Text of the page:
Since 1958, Project HOPE has confronted the world’s greatest health challenges and daunting emergencies. They have responded to hurricanes and earthquakes and the humanitarian consequences of civil war. They were on the frontlines of an Ebola outbreak in Africa and rebuilt creaking public health networks in the Soviet bloc during the Cold War and after the Iron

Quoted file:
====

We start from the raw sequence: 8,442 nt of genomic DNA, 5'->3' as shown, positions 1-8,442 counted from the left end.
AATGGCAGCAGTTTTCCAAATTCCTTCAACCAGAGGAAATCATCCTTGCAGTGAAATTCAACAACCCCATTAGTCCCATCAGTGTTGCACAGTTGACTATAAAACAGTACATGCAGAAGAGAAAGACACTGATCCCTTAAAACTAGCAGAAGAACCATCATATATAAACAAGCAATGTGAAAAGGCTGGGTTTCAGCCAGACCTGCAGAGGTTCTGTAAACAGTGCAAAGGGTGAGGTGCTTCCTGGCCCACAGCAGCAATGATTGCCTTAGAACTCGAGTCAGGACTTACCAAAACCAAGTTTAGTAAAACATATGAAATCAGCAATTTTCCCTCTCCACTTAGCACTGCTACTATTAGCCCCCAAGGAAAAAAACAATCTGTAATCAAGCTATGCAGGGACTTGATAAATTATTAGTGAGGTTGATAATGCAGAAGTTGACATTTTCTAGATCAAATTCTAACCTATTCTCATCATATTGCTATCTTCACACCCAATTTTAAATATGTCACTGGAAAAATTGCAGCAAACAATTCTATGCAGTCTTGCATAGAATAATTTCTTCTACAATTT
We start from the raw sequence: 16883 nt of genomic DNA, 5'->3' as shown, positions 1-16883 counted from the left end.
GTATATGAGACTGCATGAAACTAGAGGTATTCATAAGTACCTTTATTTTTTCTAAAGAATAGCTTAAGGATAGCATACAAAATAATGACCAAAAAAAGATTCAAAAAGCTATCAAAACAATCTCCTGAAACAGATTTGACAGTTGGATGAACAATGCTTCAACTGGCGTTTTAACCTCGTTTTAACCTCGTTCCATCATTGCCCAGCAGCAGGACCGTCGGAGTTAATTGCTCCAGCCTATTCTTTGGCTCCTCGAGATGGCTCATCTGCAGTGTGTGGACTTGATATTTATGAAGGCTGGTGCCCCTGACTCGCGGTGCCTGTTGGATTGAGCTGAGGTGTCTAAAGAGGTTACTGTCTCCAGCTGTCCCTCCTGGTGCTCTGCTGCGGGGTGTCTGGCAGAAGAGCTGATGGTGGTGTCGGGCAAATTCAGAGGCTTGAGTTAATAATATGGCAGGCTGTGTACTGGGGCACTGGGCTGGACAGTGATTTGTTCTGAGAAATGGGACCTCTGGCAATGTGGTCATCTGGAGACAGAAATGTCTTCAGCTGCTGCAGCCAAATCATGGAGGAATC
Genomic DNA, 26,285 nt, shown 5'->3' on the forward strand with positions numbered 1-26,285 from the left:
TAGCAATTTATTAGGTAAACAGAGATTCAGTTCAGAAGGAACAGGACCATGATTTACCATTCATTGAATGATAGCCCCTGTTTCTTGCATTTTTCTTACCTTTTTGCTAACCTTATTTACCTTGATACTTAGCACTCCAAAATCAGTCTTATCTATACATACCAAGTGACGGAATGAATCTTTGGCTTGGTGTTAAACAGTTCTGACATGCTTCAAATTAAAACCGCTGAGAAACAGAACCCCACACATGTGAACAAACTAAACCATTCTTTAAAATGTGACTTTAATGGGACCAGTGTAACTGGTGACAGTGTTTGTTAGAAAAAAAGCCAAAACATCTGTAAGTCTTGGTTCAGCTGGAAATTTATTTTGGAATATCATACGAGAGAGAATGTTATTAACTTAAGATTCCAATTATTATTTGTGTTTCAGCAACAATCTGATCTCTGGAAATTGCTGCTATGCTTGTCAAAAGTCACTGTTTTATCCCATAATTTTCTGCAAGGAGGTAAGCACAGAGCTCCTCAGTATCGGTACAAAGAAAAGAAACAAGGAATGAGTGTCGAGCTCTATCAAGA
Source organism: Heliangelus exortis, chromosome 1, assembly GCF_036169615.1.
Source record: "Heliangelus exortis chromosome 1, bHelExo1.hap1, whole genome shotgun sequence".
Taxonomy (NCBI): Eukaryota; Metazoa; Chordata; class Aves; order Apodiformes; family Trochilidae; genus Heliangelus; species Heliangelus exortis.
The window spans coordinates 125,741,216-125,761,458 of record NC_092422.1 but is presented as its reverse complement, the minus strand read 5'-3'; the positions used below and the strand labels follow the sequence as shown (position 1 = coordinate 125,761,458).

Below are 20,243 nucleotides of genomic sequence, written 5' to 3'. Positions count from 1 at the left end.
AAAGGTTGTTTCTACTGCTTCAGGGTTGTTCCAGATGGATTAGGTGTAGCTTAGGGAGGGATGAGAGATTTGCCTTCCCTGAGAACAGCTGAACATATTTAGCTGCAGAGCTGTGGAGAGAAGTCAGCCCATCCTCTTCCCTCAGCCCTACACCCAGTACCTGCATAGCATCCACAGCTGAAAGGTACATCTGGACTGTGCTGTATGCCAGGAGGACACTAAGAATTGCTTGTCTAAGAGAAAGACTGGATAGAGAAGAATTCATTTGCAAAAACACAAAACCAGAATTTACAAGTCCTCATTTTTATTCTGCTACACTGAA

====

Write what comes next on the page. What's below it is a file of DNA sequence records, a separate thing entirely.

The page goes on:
Curtain fell. When deadly tsunamis hit Japan and Southeast Asia, Project HOPE was quick to deploy and stayed for months.
Rabih Torbay, president and CEO of Project HOPE, discusses how the international organization prepares for and responds to crisis situations around the world, and what others can learn their work.